Monsanto’s Top GMO Myths
As the deadline nears for companies to comply with Vermont’s GMO labeling, Big Food and Big Ag lobbyists are making increasingly desperate claims about the impact of mandatory labeling of foods with genetically modified ingredients.
Tomorrow, the National Academy of Sciences will release a report on GMO crops. We’re hoping it will bust some of the myths being circulated by labeling opponents such as Monsanto:
- State GMO labeling laws will create a “patchwork” quilt of regulation. All state GMO labeling laws are virtually identical and can be satisfied with the same simple “produced with genetic engineering” disclosure.
- GMO labels will act as a warning. A recent study based on five years of consumer data found that Americans view a GMO label as more information, not a warning.
- GMO labeling will increase food prices. Food companies change their labels all the time, so adding a GMO disclosure will not increase prices. The Washington Post's Fact Checker blog gave the food industry three Pinocchios for making the claim.
- GMO labels are for “foodies.” Polls show 90 percent of Americans, – regardless of income, want the right to know whether their food has been derived from genetic engineering.
- High-tech gimmicks will work. Asking consumers to scan QR codes or other digital gimmicks without including a GMO disclosure on the package will create more confusion, not less. Polls show Americans want a disclosure on the package, not just high-tech alternatives.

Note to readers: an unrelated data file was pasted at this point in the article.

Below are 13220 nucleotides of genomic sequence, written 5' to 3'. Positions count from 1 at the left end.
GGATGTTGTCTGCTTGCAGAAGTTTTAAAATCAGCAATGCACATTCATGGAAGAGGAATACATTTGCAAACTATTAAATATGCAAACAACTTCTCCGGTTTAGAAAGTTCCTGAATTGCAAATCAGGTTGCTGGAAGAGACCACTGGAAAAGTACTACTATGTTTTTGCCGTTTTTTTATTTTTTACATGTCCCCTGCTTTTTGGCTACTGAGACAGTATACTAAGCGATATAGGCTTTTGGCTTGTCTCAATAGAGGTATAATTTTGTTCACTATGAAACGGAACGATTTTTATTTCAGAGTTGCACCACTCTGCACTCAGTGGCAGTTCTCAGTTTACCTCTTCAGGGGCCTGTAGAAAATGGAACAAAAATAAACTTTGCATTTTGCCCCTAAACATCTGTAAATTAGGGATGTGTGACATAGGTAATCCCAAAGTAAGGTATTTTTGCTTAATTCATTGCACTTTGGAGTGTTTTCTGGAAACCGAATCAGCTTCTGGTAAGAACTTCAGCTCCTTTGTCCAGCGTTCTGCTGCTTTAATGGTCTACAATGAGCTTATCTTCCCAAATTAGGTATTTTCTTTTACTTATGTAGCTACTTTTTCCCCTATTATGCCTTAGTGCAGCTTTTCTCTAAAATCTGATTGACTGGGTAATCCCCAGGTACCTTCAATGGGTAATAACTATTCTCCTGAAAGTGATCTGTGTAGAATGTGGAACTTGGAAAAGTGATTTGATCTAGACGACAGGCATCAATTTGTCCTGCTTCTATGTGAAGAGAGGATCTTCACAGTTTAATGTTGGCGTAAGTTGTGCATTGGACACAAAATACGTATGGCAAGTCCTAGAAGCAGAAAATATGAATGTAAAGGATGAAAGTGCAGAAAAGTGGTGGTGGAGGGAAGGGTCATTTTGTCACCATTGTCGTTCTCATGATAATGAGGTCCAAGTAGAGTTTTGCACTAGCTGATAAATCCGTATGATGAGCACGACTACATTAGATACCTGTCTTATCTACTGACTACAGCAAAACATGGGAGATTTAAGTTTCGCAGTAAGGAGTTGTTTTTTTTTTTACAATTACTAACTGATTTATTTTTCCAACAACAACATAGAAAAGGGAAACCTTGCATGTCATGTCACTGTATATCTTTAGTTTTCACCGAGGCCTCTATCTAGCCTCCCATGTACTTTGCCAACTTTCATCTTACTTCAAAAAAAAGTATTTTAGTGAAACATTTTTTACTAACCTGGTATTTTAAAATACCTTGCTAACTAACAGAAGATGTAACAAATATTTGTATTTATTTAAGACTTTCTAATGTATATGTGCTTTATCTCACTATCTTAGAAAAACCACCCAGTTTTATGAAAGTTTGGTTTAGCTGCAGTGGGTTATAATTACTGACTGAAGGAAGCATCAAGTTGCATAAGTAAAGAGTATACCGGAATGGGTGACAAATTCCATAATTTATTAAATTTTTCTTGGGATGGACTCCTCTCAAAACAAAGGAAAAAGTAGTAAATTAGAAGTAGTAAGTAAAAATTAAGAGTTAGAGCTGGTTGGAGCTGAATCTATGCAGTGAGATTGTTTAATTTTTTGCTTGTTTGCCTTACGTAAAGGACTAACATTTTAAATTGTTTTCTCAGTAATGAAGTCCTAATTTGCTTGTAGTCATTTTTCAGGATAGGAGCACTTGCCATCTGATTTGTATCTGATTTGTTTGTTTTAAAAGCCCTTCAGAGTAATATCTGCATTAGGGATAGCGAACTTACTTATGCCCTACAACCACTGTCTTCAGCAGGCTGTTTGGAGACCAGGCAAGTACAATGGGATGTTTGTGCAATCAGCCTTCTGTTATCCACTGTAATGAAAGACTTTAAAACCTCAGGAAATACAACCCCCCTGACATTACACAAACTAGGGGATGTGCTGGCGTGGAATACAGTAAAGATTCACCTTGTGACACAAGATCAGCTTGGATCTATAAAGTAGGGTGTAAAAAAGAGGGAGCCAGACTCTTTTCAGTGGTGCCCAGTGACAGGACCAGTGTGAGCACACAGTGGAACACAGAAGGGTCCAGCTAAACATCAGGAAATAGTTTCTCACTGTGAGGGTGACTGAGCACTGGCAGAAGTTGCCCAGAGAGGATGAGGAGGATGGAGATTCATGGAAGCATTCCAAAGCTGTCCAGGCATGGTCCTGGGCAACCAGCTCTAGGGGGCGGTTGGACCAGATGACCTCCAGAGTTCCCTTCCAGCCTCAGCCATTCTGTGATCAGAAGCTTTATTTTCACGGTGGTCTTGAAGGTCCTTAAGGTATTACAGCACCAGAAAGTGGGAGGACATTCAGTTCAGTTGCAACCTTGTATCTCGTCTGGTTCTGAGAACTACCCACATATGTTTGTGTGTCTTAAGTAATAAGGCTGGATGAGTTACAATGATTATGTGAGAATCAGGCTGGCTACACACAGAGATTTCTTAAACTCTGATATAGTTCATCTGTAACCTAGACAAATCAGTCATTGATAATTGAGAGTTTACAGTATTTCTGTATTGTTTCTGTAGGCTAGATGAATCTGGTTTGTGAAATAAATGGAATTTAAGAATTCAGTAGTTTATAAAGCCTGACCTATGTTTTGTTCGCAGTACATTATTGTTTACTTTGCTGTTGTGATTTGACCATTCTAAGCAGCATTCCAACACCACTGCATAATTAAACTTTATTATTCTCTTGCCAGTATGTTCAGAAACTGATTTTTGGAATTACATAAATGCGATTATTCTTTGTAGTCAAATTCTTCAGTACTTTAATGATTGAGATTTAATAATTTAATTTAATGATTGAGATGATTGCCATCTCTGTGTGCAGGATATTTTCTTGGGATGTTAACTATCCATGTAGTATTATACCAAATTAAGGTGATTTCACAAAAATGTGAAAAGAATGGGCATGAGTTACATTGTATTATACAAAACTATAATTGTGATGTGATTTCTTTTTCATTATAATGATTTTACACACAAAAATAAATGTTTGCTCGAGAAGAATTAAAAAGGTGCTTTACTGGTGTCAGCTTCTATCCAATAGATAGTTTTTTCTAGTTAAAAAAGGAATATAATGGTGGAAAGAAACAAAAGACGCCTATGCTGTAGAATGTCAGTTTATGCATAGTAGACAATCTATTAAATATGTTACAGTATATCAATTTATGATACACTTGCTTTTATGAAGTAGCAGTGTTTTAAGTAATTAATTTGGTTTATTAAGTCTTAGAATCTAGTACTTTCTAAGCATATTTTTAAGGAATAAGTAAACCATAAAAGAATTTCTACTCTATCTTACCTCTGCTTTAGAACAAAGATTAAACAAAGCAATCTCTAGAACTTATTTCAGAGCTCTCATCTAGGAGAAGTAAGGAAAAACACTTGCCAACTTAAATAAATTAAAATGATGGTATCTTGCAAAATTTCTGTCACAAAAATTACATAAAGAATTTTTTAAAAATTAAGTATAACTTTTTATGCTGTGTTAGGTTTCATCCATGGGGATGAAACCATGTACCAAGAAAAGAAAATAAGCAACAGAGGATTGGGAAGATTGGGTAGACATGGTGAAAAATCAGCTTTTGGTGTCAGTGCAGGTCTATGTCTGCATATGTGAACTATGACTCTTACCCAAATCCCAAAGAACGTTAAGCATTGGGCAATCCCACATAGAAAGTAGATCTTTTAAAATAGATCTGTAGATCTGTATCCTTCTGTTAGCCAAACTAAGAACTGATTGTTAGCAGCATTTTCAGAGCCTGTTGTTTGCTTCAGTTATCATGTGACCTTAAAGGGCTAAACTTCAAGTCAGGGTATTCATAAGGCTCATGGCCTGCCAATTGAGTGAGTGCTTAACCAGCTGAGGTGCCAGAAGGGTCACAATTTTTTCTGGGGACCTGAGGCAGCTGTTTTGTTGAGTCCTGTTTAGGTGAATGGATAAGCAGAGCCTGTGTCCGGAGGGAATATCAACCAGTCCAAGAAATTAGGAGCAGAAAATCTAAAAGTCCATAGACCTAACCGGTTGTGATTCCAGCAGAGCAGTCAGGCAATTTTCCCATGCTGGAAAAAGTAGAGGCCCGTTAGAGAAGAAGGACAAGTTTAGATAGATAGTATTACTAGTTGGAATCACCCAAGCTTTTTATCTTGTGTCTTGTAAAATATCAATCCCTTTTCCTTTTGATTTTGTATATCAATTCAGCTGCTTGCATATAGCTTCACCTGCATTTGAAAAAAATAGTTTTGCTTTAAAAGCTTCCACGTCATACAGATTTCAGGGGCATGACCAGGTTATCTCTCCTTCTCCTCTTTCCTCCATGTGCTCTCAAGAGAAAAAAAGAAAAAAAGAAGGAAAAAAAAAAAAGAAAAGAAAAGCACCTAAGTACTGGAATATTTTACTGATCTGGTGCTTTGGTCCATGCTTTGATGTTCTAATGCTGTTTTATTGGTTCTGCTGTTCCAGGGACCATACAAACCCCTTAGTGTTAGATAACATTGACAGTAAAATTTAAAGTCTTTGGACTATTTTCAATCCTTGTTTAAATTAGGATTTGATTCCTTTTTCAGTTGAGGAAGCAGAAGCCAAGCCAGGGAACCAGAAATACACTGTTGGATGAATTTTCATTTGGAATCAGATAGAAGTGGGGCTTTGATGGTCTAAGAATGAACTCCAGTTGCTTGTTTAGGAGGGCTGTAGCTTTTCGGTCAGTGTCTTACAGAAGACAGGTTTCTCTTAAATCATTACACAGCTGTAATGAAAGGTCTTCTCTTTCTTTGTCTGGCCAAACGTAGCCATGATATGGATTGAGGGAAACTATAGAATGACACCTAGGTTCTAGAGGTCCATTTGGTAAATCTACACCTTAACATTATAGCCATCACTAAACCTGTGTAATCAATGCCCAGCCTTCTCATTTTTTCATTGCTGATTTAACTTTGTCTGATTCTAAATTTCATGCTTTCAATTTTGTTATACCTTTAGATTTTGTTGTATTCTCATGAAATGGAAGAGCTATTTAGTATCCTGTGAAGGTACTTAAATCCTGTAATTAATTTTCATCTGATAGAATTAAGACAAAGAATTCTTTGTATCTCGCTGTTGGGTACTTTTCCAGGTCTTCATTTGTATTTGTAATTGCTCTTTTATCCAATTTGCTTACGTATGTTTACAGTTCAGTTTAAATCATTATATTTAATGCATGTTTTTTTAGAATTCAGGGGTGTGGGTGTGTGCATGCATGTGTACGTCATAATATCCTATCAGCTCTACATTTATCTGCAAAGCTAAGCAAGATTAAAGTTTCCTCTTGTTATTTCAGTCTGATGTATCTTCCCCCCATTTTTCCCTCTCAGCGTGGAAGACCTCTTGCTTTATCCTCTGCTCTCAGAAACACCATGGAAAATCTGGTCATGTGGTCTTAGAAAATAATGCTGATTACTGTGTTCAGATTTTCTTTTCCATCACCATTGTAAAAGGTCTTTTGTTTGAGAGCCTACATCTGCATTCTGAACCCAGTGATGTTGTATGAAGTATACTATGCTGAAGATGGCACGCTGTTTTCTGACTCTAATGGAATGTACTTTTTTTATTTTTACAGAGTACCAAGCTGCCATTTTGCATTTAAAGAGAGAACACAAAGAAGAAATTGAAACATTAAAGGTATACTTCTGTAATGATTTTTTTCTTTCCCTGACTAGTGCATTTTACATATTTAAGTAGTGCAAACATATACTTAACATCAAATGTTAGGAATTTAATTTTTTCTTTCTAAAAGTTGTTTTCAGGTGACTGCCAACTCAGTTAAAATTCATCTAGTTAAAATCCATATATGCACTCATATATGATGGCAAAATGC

- GMO labels will shift jobs overseas. Food companies will not move their processing plants to other countries to source non-GMO ingredients. Why? Because studies show consumers will not demand a fully non-GMO supply chain.
- GMO labels are bad for farmers. Vermont’s new law will not ban the use of GMO crops. Plus, farmers already segregate GMO and non-GMO crops to serve markets at home and abroad.
- GMO crops will feed the world. Yields of conventional crops are keeping pace with yields of GMO crops, and there are more effective ways to meet long-term food security needs than betting on biotechnology.
- We have been genetically engineering food for centuries. GMO crops are novel foods that cannot be created through traditional crossbreeding.